Villa of the Mysteries Mural Cycle in Twentieth-Century Watercolor by Maria Barosso (KM 2000.2.1 - 7)
Born on August 21, 1879, Maria Barosso was a native of Turin in Northern Italy. She was trained as an artist at the prestigious Accademia Albertina in that city, from which she received her degree with honors. For a time after that she was appointed instructor of drawing in the public schools. Moving to Rome, she became the head of drawings for the Superintendency of Monuments for Rome and Lazio.
The Centerpiece of the present exhibition
is a series of twentieth-century watercolor panels that represent the famous
ancient fresco from the house at Pompeii now known as the Villa of the
Mysteries. These invaluable copies of the Pompeian painting were
commissioned and brought to the University of Michigan through the resourcefulness
and foresight of Francis Willey Kelsey, Professor of Latin Language and
Literature at the University of Michigan from 1889 until 1927.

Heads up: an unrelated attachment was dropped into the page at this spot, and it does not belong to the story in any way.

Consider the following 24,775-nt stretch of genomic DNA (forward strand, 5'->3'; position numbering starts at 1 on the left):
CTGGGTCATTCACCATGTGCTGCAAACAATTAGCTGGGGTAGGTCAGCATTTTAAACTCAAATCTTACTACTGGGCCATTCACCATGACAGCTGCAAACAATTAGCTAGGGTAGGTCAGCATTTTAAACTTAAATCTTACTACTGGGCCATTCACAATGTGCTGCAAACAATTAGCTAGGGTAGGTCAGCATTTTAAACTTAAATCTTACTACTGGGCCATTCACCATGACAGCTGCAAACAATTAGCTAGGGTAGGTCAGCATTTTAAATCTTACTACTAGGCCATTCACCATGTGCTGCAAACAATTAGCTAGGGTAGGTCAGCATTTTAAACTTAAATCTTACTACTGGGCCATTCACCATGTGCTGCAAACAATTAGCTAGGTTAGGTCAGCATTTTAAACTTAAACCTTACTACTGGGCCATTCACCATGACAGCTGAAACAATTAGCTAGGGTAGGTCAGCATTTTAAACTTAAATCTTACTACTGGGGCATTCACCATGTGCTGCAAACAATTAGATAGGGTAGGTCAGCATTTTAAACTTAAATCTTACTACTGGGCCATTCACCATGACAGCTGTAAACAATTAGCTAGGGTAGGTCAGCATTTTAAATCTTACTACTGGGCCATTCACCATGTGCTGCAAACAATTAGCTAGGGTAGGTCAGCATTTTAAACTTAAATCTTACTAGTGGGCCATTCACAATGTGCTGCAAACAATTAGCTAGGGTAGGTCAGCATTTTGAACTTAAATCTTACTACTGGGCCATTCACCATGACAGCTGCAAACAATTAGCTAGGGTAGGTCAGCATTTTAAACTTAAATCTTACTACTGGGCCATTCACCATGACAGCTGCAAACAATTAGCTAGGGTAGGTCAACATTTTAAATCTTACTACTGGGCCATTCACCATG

Kelsey seems to have had a number of motives for commissioning the Barosso
copies of the the paintings in the Villa of the Mysteries. The ancient
frescoes, which had been uncovered for only some fifteen years prior to
Kelsey's commission, gained almost instant fame in archaeological and art
historical circles and were likewise fairly well known to the general public.
Kelsey apparently wished to have faithful copies of the frescoes in order
to make them available for study in the United States. Since the arrival
of the paintings in Ann Arbor, only two panels have ever been exhibited
for the public; some have also been used occasionally for teaching purposes
at the University. Thus, mounted some seventy years after Kelsey's
death, the present exhibition finally achieves Kelsey's purpose in commissioning
the production of accurate copies of the ancient frescoes in the Villa
of the Mysteries.
-- Elizabeth de Grummond, from "Maria Barosso, Francis Kelsey, and the Modern Representation of an Ancient Masterpiece," from Gazda, ed. The Villa of the Mysteries in Pompeii: Ancient Ritual, Modern Muse (Ann Arbor, 2000).
Scene showing a pan, panisca, and frightened woman. 5/6 scale replica